World’s Largest Volcano Torches Skies As It Erupts For The First Time In Four Decades

World’s Largest Volcano Torches Skies As It Erupts For The First Time In Four Decades an accessible web community

By Spy Uganda

Mauna Loa has begun erupting on Hawaii’s largest island, prompting officials to raise the alert level from “advisory” to “warning”.

The eruption began late on Sunday night in the summit caldera of the volcano on the Big Island, the US Geological Survey (USGS) said.

The Hawaiian Volcano Observatory (HVO) said: “Lava flows in the summit region are visible from Kona. Winds may carry volcanic gas and possibly fine ash and Pele’s hair (a type of volcanic glass) downwind”.

The agency, which is part of USGS that monitors natural disasters, has been on alert because of a recent spike in earthquakes at the summit of Mauna Loa.

It added that lava flows have been currently restricted to the summit area and do not threaten nearby communities.

Mauna Loa is the largest active volcano on the planet and covers half of Big Island.

The intervals between eruptions – of which a total of 33 have been recorded – have ranged from months to decades. It last erupted in 1984.

HVO warned that: “Based on past events, the early stages of a Mauna Loa eruption can be very dynamic and the location and advance of lava flows can change rapidly.”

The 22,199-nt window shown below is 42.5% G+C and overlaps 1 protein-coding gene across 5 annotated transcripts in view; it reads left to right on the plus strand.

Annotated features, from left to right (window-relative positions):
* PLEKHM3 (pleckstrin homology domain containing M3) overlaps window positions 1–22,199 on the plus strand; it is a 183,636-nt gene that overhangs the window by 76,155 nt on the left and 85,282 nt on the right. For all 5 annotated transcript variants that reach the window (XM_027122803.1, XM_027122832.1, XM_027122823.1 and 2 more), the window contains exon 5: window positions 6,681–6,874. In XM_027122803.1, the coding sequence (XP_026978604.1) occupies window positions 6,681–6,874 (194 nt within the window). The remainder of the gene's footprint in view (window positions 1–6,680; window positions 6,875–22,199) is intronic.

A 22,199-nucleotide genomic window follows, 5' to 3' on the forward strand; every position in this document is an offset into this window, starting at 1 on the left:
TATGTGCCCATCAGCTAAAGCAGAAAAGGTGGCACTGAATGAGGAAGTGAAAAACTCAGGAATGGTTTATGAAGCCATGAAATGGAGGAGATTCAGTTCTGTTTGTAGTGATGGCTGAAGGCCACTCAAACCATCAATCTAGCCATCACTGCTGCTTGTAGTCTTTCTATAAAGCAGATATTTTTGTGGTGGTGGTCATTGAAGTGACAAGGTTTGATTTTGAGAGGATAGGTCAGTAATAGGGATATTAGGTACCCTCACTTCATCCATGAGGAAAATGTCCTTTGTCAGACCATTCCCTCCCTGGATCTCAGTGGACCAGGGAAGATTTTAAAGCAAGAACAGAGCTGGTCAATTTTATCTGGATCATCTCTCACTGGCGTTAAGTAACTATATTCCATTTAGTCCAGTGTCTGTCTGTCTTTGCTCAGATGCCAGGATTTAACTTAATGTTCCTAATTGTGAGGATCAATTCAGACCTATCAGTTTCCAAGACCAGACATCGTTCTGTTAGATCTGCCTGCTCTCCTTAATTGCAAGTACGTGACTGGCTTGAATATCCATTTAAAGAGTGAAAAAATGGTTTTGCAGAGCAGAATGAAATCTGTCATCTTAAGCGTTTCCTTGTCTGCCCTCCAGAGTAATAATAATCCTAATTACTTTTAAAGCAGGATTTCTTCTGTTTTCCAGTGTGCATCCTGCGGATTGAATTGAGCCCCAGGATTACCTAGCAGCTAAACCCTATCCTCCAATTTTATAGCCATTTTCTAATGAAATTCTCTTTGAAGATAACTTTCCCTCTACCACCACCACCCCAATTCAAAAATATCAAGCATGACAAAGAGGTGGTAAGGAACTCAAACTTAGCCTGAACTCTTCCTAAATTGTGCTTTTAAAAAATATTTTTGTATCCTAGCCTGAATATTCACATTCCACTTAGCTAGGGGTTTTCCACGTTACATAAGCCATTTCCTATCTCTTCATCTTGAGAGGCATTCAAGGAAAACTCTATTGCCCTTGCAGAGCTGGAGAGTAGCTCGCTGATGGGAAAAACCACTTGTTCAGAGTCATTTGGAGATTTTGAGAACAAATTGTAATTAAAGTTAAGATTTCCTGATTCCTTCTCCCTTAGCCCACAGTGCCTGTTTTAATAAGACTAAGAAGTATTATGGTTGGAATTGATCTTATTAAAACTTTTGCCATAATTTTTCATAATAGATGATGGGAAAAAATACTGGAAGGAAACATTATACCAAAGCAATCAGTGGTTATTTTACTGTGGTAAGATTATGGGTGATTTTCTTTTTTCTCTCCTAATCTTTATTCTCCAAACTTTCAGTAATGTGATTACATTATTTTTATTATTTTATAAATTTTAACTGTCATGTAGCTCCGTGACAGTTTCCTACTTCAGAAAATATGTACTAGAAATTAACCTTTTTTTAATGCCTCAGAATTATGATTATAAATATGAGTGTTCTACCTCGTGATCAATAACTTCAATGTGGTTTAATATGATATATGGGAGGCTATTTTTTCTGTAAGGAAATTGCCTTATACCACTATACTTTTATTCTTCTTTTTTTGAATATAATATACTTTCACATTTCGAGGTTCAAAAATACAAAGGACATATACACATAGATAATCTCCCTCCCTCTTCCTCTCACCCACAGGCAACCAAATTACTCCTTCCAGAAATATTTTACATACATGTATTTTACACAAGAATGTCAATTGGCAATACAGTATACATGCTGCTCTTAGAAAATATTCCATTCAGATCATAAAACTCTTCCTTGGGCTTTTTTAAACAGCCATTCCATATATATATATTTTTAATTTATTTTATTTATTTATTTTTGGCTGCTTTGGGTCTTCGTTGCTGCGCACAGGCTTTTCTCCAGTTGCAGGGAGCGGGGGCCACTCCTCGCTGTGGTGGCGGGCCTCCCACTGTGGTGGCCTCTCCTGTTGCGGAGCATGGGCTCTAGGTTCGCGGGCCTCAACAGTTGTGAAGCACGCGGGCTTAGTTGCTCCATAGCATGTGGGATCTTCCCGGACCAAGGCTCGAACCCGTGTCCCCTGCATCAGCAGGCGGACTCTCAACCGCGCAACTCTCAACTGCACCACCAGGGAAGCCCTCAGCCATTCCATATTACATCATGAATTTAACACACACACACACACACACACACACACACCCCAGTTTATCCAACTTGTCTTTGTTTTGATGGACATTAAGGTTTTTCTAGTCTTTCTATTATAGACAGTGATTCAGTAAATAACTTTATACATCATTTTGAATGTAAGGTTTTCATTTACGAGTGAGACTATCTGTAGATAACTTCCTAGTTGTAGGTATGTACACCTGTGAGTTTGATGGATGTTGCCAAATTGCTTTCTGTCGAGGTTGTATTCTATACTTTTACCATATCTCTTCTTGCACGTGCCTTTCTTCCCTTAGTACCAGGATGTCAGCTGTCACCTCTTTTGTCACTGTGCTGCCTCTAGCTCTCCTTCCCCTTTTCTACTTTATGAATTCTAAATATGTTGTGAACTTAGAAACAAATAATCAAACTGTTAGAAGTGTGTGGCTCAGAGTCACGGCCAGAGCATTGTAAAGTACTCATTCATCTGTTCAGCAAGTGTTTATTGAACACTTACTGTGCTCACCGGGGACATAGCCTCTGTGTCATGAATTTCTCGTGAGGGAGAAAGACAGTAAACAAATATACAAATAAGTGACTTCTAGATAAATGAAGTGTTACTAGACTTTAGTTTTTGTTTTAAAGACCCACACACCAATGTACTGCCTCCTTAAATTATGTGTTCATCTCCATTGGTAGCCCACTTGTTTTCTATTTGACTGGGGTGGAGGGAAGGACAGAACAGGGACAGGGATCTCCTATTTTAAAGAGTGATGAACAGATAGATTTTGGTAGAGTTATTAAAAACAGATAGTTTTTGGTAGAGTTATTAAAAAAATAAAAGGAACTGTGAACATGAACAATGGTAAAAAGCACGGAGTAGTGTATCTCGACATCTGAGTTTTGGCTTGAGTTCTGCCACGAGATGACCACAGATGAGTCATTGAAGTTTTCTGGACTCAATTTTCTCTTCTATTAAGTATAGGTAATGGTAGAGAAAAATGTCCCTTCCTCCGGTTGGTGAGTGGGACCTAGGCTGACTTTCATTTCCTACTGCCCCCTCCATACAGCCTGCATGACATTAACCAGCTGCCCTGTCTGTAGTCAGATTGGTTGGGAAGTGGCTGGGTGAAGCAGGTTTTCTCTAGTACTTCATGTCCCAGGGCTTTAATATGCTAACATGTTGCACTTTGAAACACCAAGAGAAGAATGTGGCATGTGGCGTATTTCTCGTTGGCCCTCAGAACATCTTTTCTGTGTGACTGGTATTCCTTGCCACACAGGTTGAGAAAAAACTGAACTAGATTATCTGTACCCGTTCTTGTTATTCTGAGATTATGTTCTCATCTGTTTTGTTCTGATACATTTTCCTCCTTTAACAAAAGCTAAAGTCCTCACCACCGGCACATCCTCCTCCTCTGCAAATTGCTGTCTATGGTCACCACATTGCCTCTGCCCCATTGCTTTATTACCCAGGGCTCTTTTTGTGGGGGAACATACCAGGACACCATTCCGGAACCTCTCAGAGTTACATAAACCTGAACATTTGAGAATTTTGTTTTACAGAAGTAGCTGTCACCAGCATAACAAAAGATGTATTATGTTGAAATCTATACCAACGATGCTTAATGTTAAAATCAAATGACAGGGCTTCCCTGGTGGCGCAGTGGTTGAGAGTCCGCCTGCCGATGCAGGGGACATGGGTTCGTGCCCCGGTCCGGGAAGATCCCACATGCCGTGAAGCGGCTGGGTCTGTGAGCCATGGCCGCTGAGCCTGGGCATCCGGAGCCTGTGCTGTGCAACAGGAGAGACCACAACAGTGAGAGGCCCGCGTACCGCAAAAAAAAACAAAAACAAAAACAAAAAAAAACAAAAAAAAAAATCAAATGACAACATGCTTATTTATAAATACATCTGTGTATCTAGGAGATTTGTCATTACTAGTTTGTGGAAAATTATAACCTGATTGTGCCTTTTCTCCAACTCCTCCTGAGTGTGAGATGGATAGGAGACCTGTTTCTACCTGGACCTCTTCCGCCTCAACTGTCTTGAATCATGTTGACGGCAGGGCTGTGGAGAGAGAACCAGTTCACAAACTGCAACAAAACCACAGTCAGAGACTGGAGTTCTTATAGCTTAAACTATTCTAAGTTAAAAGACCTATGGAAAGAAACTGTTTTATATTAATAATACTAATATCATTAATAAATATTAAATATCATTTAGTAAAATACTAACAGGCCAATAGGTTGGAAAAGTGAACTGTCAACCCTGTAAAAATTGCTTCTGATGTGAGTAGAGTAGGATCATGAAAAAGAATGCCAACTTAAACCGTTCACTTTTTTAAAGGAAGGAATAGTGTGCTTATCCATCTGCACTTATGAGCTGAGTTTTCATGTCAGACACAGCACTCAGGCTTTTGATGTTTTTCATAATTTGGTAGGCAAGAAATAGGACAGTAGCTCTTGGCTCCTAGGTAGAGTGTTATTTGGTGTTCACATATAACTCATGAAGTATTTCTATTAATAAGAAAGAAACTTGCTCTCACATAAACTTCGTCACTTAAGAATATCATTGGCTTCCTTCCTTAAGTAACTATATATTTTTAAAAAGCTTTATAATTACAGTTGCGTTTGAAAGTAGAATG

Their officials are planning to operate flights over the site to assess the state of the volcano and potential hazards.

Pictures posted online have shown a red glow in the night sky from the summit.

Another US agency, the National Oceanic and Atmospheric Administration, has tweeted satellite images showing the heat from the eruption as it appeared from space, and sulphur dioxide it has been releasing.

Mauna Loa is one of five volcanoes which make up Big Island, which is the southernmost island in the Hawaiian archipelago.

At 13,679ft (4,169m) above sea level it is much larger than the neighbouring Kilauea volcano, which erupted in 2018 and destroyed 700 homes.

During a 1950 eruption, Mauna Loa’s lava traveled 15 miles (24km) to the ocean in less than three hours. an accessible web community

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